The Gemara in 41a discusses someone who intends to misappropriate an item, that his responsibility for loss may start with his intention, and not with when he actually misappropriation.
I'd like to ask about scenarios of a con-artist coat check or valet parking attendant, same type of crime, where "marks" would be in a position to entrust him with their belongings.
If he pretends to be an honest worker but took the job with the intention that at some time he'll be given the task to park a ferrari or have access to some other very valuable item, and would then take it. Maybe he'll take one coat at the end of the day, or the best car. Or maybe he'll do honest work for a few days and take all the valuable coats on a good day with helpers.
In any case, if his intention in taking the job was to watch for good marks, then does he have liability for all items even those which he handled properly?
And to compare this with an honest worker who had every intention of parking all the cars according to customary standards of care, only enjoying the fancy car in a permitted fashion to drive it around the block shortest path to the parking lot... but one day for one particular car... was overcome with temptation and drove it extra, or stole it outright.
At what point does his "intention" kick in?
In a similar vein, if there is no misappropriation without damage, does that mean that if it is illegal to take candid photographs of a person (particularly a child) without their (parent's) consent, that if he intends to take a picture, but didn't realize he forgot to load in a roll of film, that despite focussing and clicking the shutter, he has not actually damaged the person?
If so, then do various other "targets" of the D.C. sniper whom he targetted with his rifle sights but for whatever reason did not squeeze the trigger not have a valid beef?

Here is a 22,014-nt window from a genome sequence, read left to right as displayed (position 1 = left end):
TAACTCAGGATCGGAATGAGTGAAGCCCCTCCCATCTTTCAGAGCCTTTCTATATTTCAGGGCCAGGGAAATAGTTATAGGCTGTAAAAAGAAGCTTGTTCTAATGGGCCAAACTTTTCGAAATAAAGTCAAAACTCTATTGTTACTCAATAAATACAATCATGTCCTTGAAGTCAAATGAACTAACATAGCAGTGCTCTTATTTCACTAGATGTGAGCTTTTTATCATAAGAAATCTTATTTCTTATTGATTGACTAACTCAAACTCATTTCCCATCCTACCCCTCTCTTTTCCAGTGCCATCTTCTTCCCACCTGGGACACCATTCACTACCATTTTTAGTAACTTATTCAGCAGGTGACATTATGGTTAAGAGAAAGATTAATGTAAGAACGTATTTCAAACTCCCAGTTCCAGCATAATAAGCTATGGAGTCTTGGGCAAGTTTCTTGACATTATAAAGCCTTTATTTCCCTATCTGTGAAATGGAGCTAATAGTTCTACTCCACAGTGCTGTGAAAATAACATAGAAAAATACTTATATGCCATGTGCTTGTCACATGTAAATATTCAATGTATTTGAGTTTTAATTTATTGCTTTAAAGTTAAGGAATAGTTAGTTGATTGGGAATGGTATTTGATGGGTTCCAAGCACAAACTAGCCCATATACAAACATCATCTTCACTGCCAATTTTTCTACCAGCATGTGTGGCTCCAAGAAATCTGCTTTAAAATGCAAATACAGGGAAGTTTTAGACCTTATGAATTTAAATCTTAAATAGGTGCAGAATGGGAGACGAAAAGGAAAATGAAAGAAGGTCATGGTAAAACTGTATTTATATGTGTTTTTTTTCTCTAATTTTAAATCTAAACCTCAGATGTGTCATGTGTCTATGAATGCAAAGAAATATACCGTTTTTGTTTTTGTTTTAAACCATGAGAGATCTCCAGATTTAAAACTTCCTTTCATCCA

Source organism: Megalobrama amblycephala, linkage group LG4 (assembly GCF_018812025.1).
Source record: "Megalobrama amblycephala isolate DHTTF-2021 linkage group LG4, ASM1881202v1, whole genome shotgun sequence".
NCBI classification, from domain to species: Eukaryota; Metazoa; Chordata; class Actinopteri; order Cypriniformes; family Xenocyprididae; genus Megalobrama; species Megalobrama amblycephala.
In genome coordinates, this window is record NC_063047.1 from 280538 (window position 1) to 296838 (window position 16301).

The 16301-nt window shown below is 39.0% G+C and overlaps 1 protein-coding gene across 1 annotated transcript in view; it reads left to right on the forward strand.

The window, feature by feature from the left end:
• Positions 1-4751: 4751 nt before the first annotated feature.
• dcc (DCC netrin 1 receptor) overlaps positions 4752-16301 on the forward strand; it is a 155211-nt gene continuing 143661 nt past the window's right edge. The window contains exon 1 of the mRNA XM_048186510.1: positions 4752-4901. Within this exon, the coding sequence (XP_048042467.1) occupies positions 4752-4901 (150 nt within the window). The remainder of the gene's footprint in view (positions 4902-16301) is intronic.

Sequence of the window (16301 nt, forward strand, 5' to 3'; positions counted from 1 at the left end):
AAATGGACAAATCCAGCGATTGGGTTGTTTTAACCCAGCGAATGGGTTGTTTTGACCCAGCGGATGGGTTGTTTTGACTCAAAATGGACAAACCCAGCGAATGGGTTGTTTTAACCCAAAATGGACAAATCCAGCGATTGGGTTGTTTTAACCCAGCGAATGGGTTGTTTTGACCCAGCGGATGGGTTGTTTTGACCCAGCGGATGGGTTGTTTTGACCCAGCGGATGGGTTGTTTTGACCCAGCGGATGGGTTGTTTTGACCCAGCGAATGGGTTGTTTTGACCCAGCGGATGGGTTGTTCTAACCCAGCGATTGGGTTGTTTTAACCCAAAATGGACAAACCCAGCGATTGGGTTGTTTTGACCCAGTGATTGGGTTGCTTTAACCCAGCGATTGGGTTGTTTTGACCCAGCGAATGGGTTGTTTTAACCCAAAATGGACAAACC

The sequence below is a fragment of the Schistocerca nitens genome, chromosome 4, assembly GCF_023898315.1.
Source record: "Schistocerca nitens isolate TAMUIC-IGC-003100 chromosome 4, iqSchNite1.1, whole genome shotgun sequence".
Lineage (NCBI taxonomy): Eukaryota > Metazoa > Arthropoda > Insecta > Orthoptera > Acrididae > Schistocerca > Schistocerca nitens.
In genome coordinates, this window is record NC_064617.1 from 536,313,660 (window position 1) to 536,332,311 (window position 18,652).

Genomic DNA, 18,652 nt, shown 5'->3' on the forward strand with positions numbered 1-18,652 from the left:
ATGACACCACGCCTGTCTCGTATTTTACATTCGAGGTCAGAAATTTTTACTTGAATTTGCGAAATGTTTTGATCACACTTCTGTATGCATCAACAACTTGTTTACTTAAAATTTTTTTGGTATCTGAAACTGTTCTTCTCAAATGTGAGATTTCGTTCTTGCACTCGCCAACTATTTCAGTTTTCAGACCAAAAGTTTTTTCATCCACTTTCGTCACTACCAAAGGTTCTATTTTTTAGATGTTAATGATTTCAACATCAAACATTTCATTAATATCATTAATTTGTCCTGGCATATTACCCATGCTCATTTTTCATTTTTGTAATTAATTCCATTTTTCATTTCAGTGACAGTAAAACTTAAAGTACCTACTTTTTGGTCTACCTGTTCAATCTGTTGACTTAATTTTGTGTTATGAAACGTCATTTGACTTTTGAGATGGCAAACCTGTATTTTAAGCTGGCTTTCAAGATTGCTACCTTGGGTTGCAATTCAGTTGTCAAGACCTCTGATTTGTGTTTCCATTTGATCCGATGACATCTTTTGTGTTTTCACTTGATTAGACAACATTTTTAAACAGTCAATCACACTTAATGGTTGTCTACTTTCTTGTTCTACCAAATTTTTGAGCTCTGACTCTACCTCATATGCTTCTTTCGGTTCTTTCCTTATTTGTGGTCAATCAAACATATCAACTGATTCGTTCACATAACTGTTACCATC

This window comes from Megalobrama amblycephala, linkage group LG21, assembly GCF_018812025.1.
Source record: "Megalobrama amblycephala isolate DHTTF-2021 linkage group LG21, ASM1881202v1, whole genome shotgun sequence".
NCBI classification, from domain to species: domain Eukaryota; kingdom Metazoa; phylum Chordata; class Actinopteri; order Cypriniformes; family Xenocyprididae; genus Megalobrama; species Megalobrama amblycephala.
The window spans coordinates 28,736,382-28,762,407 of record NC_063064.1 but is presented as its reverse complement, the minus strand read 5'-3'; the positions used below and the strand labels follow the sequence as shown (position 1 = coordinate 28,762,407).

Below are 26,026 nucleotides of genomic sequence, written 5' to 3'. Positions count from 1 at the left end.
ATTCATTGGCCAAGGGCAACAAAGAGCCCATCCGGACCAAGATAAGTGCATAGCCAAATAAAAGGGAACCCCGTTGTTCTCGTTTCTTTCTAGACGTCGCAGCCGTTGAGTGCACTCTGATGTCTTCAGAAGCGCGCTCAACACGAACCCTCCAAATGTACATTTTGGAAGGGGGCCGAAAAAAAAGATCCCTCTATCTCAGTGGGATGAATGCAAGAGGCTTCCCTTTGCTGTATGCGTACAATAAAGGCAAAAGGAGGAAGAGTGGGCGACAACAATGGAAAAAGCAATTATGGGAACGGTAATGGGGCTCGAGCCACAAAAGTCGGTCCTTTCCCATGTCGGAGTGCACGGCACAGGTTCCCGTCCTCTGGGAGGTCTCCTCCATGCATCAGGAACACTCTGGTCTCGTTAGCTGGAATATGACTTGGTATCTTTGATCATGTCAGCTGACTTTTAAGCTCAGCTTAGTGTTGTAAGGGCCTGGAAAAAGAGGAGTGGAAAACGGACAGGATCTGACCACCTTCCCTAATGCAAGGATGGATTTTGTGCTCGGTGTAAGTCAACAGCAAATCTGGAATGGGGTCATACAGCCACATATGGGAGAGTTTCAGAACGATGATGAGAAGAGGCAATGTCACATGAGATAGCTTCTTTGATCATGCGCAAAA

In a famous recent hollywood murder trial, the defendant was denied bail because there were two victims...
If we hold that there can be misappropriation without damage, would there be grounds to withhold bail for a sniper who even only had 1 bullet, but who admits somehow to having sighted in more than one target before selecting his one murder victim?
Surely these cases are not the specific sorts of misappropriation crimes that the gemara intended. But they are significant because only the wrongdoer and Hash-m will know the time of intention.
If the earthly court punishes the wrong-doer based on the provable part of liability from time of misappropriation damage, does the Heavenly Court sign on and withhold punishment from the time of intention until the time of damage?
Thank you. L'Shana Tova!
First of all the Gemara deals only with a Shomer (watchman) who has already accepted responsibility. The Torah makes the Shomer responsible even more (for accidents, etc.) if he does "Shlichus-yad". Only Beis Shammai in 43b calls it Shlichus-yad when the Shomer decides (without any action) to take it for himself. Tosfos adds he must at least speak out his decision. However, Beis Hillel (the accepted opinion) says Shlichus-yad only begins with action, with the taking of the object.
Our Gemara(41b) discusses according to Beis Hillel, if the Shomer must also remove for himself (at least) part of the object or if it is enough to take the object with a decision to remove part (even though in the end he didn't remove a part, although he did take the item into his hands).
So even if a loss is not required with Shlichus-yad, the parking attendant is only responsible when he got in the car with intention to possess it, as is true with the previously honest worker.
In the case of the photographer and sniper, the would be criminal cannot be punished for a crime didn't do, However the Torah gives power to the court to punish as they see fit in order to protect the community (see Choshen Mishpat 2).
Obviously the Heavenly Court will punish a person who sins even if the earthly court doesn't punish him. The court here can only deal with what it knows. But no one can escape the Almighty.
All the best